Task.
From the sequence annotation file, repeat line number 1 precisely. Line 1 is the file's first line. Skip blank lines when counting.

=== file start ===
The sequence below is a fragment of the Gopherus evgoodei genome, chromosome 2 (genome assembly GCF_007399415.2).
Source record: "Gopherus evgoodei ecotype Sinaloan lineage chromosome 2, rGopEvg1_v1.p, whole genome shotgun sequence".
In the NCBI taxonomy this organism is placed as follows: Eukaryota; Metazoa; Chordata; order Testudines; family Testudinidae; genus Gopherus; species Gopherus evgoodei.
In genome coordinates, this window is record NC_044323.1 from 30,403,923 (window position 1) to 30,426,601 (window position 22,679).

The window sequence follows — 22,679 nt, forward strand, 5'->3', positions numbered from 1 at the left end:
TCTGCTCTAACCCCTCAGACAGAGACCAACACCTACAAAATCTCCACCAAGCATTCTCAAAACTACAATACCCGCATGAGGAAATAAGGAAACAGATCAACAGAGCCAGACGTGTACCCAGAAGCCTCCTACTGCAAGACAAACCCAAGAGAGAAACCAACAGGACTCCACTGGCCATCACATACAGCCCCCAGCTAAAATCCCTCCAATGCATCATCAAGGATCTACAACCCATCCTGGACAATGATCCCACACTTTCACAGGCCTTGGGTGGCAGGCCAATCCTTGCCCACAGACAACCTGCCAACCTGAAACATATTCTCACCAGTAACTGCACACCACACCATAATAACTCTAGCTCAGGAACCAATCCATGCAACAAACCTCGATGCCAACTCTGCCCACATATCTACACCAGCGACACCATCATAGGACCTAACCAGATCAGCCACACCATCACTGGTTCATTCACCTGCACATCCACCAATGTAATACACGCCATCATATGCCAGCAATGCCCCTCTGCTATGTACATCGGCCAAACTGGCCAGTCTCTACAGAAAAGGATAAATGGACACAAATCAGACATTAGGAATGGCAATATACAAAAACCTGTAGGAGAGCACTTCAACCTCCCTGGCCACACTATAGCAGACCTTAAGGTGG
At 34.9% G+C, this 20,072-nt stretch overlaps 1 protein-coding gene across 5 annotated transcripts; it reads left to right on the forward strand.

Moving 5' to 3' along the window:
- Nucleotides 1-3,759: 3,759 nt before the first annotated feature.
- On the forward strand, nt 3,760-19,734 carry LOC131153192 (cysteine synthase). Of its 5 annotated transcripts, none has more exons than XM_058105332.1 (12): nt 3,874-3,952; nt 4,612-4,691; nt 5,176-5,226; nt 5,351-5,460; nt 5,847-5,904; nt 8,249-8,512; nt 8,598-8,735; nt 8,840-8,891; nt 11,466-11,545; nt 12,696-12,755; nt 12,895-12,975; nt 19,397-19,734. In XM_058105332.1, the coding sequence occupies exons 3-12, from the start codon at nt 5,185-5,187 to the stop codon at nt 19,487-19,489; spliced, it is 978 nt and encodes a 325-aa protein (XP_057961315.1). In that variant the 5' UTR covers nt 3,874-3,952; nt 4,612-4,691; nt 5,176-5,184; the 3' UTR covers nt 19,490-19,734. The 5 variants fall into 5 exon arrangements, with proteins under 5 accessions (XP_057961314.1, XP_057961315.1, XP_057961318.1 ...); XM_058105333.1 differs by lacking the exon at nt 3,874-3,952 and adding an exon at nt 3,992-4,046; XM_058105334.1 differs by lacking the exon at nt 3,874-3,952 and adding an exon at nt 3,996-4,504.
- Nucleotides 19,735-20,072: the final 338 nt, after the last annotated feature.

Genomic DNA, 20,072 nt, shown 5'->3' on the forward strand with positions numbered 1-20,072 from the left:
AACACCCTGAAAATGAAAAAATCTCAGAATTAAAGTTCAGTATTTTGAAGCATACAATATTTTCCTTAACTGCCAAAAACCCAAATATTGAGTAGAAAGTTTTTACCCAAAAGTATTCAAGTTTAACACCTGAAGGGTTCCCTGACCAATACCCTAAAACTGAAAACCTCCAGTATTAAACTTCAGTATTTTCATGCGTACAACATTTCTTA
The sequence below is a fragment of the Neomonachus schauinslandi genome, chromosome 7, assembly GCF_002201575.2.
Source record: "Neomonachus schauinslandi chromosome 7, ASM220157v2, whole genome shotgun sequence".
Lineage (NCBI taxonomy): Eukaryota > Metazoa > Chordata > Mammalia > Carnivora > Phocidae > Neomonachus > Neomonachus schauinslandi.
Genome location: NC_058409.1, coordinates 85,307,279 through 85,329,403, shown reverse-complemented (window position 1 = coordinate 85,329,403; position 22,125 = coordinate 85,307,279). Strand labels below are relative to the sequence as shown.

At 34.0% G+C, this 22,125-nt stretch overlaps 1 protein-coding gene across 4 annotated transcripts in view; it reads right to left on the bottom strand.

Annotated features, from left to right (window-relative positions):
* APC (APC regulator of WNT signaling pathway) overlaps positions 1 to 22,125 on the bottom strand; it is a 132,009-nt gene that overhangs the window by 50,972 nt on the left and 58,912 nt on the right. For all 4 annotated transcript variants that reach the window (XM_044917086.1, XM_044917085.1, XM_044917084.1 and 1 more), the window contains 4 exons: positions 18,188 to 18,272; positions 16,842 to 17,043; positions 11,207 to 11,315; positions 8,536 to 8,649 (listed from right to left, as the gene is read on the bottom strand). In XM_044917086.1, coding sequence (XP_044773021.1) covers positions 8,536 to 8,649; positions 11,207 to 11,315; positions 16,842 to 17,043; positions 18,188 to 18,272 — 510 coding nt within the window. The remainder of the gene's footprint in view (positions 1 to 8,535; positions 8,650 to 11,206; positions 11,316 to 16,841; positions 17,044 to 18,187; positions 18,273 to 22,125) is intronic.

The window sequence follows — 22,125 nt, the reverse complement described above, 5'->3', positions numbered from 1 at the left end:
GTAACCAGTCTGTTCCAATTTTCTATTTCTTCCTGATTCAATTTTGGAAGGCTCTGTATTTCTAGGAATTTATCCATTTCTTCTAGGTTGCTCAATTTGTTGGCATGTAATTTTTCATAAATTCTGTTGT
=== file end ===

The sequence below is a fragment of the Gopherus evgoodei genome, chromosome 2 (genome assembly GCF_007399415.2).